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Every Day Is a Wining Road for Sheryl Crow

The singer has partnered with Sonoma's Chateau St. Jean. Plus: Celebs compete in a Korbel spray-off, a quake rocks New Zealand, Paul Hobbs goes to Virginia, Bill Koch goes to court (again) and there's a new nude label

Posted: July 25, 2013

• In her breakthrough hit, "All I Wanna Do," Southern songbird Sheryl Crow sings the praises of "a good beer buzz early in the morning," but it seems that these days she's trading in Budweiser for Fumé Blanc. Following the release of her recent cookbook, If It Makes You Healthy, Crow has partnered with California's Chateau St. Jean winery for Soak Up Sonoma, a program at the winery and online to promote wine, music and healthy eating and to get everyone just a little bit closer to feelin' fine. "I am very excited about our partnership with Sheryl Crow," Chateau St. Jean winemaker Margo Van Staaveren told Unfiltered. "Her style aligns nicely with our winery—relaxed, elegant and charming. It's a great opportunity to showcase Chateau St. Jean to Sheryl Crow music fans."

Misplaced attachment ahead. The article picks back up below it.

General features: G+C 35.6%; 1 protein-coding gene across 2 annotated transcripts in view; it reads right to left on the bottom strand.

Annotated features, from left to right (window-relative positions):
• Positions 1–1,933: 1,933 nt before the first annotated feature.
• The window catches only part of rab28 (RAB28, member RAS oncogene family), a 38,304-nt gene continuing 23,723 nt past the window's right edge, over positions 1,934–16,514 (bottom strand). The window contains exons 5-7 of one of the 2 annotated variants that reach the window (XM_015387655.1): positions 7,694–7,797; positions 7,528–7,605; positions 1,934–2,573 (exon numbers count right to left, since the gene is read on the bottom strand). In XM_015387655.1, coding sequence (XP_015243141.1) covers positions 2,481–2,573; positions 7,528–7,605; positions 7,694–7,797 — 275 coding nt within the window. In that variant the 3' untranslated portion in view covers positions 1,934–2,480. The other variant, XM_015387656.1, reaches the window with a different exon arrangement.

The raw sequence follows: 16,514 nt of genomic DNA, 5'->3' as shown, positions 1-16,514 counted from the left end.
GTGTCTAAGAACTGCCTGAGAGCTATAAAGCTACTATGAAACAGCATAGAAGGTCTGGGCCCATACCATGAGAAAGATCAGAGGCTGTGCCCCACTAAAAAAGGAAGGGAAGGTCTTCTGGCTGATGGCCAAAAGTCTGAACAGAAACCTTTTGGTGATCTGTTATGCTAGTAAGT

Periodically throughout the year, free downloads of singles off of Crow's new album, Feels Like Home, will be made available through the winery's website, as will recipes from her cookbook, such as Pecan-Crusted Trout and Edamame Succotash, each paired with a recommended Chateau St. Jean wine. But life's not a disco–and it ain't no country club either–which is why the partnership aims to make a difference beyond the plate. Coinciding with Breast Cancer Awareness Month in October, the upcoming Notes of Hope initiative will support a cause close to Sheryl Crow's heart. A breast cancer survivor herself, Crow will promote Chateau St. Jean as they donate $1 for every bottle of their wine purchased to a variety of breast cancer charities. Rounding out the partnership, the "Holiday Harmony" program in December will offer seasonal recipes, additional music downloads and entertaining ideas to have some fun until the sun comes up over—oh, don't pretend you don't know the song.